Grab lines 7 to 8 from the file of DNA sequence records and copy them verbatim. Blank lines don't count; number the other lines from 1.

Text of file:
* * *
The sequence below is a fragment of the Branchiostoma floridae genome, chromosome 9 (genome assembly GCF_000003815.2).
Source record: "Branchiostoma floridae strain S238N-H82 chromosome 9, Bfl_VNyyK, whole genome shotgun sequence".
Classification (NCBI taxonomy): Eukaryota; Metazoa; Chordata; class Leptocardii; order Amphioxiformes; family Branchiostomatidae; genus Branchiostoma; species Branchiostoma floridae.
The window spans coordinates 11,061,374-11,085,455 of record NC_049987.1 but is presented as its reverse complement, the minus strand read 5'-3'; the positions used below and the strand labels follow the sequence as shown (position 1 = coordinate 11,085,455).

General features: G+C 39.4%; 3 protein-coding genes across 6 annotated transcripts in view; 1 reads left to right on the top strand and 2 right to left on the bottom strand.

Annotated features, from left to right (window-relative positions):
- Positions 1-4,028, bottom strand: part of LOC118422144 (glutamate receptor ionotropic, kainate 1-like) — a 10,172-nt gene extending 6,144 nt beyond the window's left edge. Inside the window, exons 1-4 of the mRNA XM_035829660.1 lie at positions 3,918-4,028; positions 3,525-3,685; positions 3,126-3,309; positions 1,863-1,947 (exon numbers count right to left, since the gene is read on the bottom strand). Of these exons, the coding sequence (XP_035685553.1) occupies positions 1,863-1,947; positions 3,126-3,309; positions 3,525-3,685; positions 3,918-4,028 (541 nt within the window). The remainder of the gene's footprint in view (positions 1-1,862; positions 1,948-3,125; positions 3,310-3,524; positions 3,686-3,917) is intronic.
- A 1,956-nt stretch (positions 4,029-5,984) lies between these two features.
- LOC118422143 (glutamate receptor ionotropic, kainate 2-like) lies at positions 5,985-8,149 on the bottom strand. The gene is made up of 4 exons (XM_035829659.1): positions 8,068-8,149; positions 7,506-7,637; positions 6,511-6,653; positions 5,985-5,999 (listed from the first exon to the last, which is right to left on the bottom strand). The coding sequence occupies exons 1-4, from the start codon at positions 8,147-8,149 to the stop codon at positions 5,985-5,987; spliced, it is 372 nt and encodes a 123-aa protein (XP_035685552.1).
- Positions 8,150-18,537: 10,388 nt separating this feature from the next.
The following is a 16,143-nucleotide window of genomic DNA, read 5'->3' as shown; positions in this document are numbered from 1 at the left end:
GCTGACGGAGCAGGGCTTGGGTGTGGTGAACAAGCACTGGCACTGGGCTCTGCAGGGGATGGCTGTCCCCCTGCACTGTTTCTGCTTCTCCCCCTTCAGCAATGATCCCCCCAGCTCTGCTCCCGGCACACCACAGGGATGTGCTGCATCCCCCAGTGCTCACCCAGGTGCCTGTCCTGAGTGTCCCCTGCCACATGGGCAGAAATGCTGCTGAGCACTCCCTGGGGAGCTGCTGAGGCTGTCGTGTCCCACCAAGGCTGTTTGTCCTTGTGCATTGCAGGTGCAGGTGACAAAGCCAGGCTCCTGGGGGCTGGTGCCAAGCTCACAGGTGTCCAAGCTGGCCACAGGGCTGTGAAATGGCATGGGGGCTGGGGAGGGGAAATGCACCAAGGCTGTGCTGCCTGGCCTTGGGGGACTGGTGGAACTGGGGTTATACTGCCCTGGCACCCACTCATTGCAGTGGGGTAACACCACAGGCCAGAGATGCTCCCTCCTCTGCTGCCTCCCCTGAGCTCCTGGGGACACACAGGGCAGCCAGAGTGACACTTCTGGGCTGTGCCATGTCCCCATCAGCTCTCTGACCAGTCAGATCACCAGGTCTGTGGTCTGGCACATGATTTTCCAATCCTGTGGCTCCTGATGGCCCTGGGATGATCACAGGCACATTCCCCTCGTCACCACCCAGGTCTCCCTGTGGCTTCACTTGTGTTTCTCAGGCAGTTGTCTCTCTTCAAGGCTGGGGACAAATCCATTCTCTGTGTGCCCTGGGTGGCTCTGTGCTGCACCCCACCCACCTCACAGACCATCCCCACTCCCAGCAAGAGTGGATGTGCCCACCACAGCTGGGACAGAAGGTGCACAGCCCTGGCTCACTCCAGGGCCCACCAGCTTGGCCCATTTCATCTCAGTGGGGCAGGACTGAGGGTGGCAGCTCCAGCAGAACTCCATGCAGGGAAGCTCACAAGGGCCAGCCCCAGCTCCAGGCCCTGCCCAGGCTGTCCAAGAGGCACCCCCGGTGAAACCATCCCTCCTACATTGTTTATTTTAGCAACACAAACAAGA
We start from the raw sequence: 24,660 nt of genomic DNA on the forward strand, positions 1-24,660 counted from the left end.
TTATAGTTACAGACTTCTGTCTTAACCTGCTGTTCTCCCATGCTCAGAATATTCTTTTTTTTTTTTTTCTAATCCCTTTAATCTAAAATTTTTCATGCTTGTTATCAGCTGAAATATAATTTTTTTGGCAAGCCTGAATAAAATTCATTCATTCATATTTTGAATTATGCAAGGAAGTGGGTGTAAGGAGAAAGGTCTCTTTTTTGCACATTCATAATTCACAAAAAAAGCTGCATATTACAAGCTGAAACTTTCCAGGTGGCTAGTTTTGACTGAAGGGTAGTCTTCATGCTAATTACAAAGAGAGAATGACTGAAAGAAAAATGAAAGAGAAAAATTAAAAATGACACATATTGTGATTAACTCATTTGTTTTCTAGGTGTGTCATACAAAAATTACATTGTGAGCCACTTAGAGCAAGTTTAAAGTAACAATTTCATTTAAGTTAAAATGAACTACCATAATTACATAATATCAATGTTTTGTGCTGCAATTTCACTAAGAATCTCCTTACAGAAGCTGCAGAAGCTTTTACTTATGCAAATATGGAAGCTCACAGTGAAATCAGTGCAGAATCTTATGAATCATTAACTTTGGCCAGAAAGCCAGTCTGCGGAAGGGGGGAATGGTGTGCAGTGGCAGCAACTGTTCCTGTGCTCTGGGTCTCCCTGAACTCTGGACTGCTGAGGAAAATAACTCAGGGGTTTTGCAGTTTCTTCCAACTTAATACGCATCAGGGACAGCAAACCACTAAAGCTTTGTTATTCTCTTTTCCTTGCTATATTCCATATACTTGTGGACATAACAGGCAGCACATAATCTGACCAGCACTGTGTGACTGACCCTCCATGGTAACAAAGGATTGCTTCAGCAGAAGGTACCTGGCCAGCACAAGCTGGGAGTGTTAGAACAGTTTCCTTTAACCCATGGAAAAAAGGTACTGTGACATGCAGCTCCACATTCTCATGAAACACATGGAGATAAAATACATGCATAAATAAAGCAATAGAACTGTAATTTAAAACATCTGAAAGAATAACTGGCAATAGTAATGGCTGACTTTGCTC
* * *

- Positions 1-4,028, bottom strand: part of LOC118422144 (glutamate receptor ionotropic, kainate 1-like) — a 10,172-nt gene extending 6,144 nt beyond the window's left edge. Inside the window, exons 1-4 of the mRNA XM_035829660.1 lie at positions 3,918-4,028; positions 3,525-3,685; positions 3,126-3,309; positions 1,863-1,947 (exon numbers count right to left, since the gene is read on the bottom strand). Of these exons, the coding sequence (XP_035685553.1) occupies positions 1,863-1,947; positions 3,126-3,309; positions 3,525-3,685; positions 3,918-4,028 (541 nt within the window). The remainder of the gene's footprint in view (positions 1-1,862; positions 1,948-3,125; positions 3,310-3,524; positions 3,686-3,917) is intronic.
- A 1,956-nt stretch (positions 4,029-5,984) lies between these two features.